Furthermore, we take

in which and , \(i=1,2\). The time-varying delays are considered as \(\tau _{1}(t)=\tau _{2}(t)=0.4|\cos (t)|+0.03\) with \(\tau _{1}=\tau _{2}=0.43\). Furthermore, the activation function satisfies Assumption (A1) with \(l_{1}=l_{2}=0.5\). By selecting \(\lambda _{11}=2.5\), \(\lambda _{12}=2.6\), \(\lambda _{21}=3.5\), \(\lambda _{22}=3.8\), \(\lambda _{31}=1.95\), \(\lambda _{32}=2\), and \(\alpha =0.5\).

Besides it is easy to obtain \(d_{1}=2.2\), \(d_{2}=2.4\), \(a^{A.\bar{B}}_{11}= 0.6\), \(a^{A.\bar{B}}_{12}= 0.9\), \(a^{A.\bar{B}}_{21}= 0.7\), \(a^{A.\bar{B}}_{22}= 0.9\), \(b^{A.\bar{B}}_{11}= 0.8\), \(b^{A.\bar{B}}_{12}=0.8\), \(b^{A.\bar{B}}_{21}= 0.7\), \(b^{A.\bar{B}}_{22}= 0.5\). The initial conditions of drive-response systems (1) and (3) are taken as \(\varphi _{1}(t)=1.5e_{0}-1.2e_{1}-0.9e_{2}+2e_{12}\) for \(t\in [-0.43, 0]\), \(\varphi _{2}(t)=-1.6e_{0}+2.5e_{1}+2.2e_{2}-1.4e_{12}\) for \(t\in [-0.43, 0]\), \(\phi _{1}(t)=-2.5e_{0}+1.1e_{1}+2.2e_{2}-1.5e_{12}\) for \(t\in [-0.43, 0]\), and \(\phi _{2}(t)=2.6e_{0}-2.1e_{1}-2.2e_{2}+e_{12}\) for \(t\in [-0.43, 0]\). By simple calculation, we have

$$\begin{aligned} & d_{1}+\lambda _{11}-\sum _{j=1}^{2}\sum_{A\in \Lambda } \sum_{B \in \Lambda } \bigl\vert a_{1j}^{A.\bar{B}} \bigr\vert l_{j}=3.95>0, \\ & d_{2}+\lambda _{12}-\sum_{j=1}^{2} \sum_{A\in \Lambda }\sum_{B \in \Lambda } \bigl\vert a_{2j}^{A.\bar{B}} \bigr\vert l_{j}=4.2>0, \\ & \lambda _{31}-\sum_{j=1}^{2} \sum_{A\in \Lambda }\sum_{B\in \Lambda } \bigl\vert b_{1j}^{A.\bar{B}} \bigr\vert l_{j}=1.15>0, \\ & \lambda _{32}-\sum_{j=1}^{2} \sum_{A\in \Lambda }\sum_{B\in \Lambda } \bigl\vert b_{2j}^{A.\bar{B}} \bigr\vert l_{j}=1.4>0, \\ & \lambda _{21}=3.5>0, \lambda _{22}=3.8>0. \end{aligned}$$

Moreover, the settling time of synchronization \(T^{+}\) satisfies

Clearly, all conditions of Theorem 3.11 are satisfied. Drive-response models (1) and (3) can achieve synchronization in finite-time with controller (14). Figures 1, 2, 4, 5, 7, 8, 10, and 11, respectively, show the time responses of the states of drive-response models (1) and (3). Besides, Figures 3, 6, 9, and 12 disclose the time responses of the states of error systems (10). From Figures 3, 6, 9, and 12, it can be seen that model (6) synchronizes with model (8) in finite-time through the controller (14) with the given initial values.

Figure 1
figure 1

Time responses of state variables \(r^{0}_{1}(t)\), \(s^{0}_{1}(t)\) of NN models (1) and (3)

Figure 2
figure 2

Time responses of state variables \(r^{0}_{2}(t)\), \(s^{0}_{2}(t)\) of NN models (1) and (3)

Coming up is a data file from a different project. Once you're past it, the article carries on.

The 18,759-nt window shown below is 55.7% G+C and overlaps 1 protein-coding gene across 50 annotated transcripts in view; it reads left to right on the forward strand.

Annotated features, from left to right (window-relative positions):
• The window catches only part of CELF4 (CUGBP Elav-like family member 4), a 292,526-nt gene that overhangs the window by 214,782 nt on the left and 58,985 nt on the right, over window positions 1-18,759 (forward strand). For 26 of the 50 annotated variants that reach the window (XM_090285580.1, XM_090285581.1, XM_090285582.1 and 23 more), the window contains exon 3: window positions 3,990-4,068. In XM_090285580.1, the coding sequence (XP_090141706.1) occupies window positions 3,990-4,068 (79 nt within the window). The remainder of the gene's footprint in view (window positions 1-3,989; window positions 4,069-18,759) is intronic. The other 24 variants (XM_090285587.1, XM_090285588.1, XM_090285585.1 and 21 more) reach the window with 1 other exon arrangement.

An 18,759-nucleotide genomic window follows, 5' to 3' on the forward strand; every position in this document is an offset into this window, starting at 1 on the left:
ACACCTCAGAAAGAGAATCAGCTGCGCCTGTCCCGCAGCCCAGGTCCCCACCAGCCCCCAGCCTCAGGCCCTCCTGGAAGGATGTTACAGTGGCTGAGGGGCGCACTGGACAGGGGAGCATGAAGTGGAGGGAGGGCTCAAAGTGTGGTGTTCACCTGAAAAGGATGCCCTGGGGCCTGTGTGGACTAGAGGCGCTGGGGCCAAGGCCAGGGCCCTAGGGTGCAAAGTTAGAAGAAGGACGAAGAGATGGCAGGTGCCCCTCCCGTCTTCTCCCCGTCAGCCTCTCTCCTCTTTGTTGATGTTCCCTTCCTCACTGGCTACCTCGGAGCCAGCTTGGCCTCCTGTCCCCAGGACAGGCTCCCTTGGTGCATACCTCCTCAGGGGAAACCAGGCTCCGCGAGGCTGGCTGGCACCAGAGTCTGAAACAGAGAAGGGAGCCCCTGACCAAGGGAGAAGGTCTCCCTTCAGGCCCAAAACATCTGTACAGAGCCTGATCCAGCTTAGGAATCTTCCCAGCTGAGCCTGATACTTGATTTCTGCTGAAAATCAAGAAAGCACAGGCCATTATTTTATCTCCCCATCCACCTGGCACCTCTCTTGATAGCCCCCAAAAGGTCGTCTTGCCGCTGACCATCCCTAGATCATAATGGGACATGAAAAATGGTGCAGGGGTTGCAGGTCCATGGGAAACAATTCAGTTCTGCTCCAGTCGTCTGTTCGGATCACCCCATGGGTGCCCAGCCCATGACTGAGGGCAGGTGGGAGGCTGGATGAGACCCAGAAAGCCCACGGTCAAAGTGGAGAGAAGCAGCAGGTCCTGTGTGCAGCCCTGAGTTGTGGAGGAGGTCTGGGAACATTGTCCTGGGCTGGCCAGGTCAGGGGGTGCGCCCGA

Figure 3
figure 3

Synchronization curves of state variables , of NN model (10) under controller (14)

Figure 4
figure 4

Time responses of state variables \(r^{1}_{1}(t)\), \(s^{1}_{1}(t)\) of NN models (1) and (3)

Figure 5
figure 5

Time responses of state variables \(r^{1}_{2}(t)\), \(s^{1}_{2}(t)\) of NN models (1) and (3)

Figure 6
figure 6

Synchronization curves of state variables , of NN model (10) under controller (14)

Figure 7
figure 7

Time responses of state variables \(r^{2}_{1}(t)\), \(s^{2}_{1}(t)\) of NN models (1) and (3)

Figure 8
figure 8

Time responses of state variables \(r^{2}_{2}(t)\), \(s^{2}_{2}(t)\) of NN models (1) and (3)

Figure 9
figure 9

Synchronization curves of state variables , of NN model (10) under controller (14)

Figure 10
figure 10

Time responses of state variables \(r^{12}_{1}(t)\), \(s^{12}_{1}(t)\) of NN models (1) and (3)

Figure 11
figure 11

Time responses of state variables \(r^{12}_{2}(t)\), \(s^{12}_{2}(t)\) of NN models (1) and (3)

Figure 12
figure 12

Synchronization curves of state variables , of NN model (10) under controller (14)

Example 2

For \(m=2\) and \(n=2\), the following two-neuron drive model (1) is considered:

[ r ˙ 1 ( t ) r ˙ 2 ( t ) ] = [ d 1 0 0 d 2 ] [ r 1 ( t ) r 2 ( t ) ] + [ a 11 a 12 a 21 a 22 ] [ h 1 ( r 1 ( t ) ) h 2 ( r 2 ( t ) ) ] + [ b 11 b 12 b 21 b 22 s ] [ h 1 ( r 1 ( t τ 1 ( t ) ) ) h 2 ( r 2 ( t τ 2 ( t ) ) ) ] + [ k 1 k 2 ] .

The corresponding response model (3) is

[ s ˙ 1 ( t ) s ˙ 2 ( t ) ] = [ d 1 0 0 d 2 ] [ s 1 ( t ) s 2 ( t ) ] + [ a 11 a 12 a 21 a 22 ] [ h 1 ( s 1 ( t ) ) h 2 ( s 2 ( t ) ) ] + [ b 11 b 12 b 21 b 22 ] [ h 1 ( s 1 ( t τ 1 ( t ) ) ) h 2 ( s 2 ( t τ 2 ( t ) ) ) ] + [ u 1 ( t ) u 2 ( t ) ] + [ k 1 k 2 ] .

The multiplication generators are: \(e_{1}^{2}=e_{2}^{2}=e_{12}^{2}=e_{1}e_{2}e_{12}=-1\), \(e_{1}e_{2}=-e_{2}e_{1}=e_{12}\), \(e_{1}e_{12}=-e_{12}e_{1}=-e_{2}\), \(e_{2}e_{12}=-e_{12}e_{2}=e_{1}\), \(r_{1}=r^{0}_{1}e_{0}+r^{1}_{1}e_{1}+r^{2}_{1}e_{2}+r^{12}_{1}e_{12}\), \(r_{2}=r^{0}_{2}e_{0}+r^{1}_{2}e_{1}+r^{2}_{2}e_{2}+r^{12}_{2}e_{12}\), \(s_{1}=s^{0}_{1}e_{0}+s^{1}_{1}e_{1}+s^{2}_{1}e_{2}+s^{12}_{1}e_{12}\), \(s_{2}=s^{0}_{2}e_{0}+s^{1}_{2}e_{1}+s^{2}_{2}e_{2}+s^{12}_{2}e_{12}\).

Furthermore, we take

in which and , \(i=1,2\). By selecting \(\lambda _{11}=2.5\), \(\lambda _{12}=2.6\), \(\lambda _{21}=3.5\), \(\lambda _{22}=3.8\), \(\lambda _{31}=4.2\), \(\lambda _{32}=4.4\), \(\lambda _{41}=1.95\), \(\lambda _{42}=2\), \(\alpha =0.5\), and \(\beta =1.5\)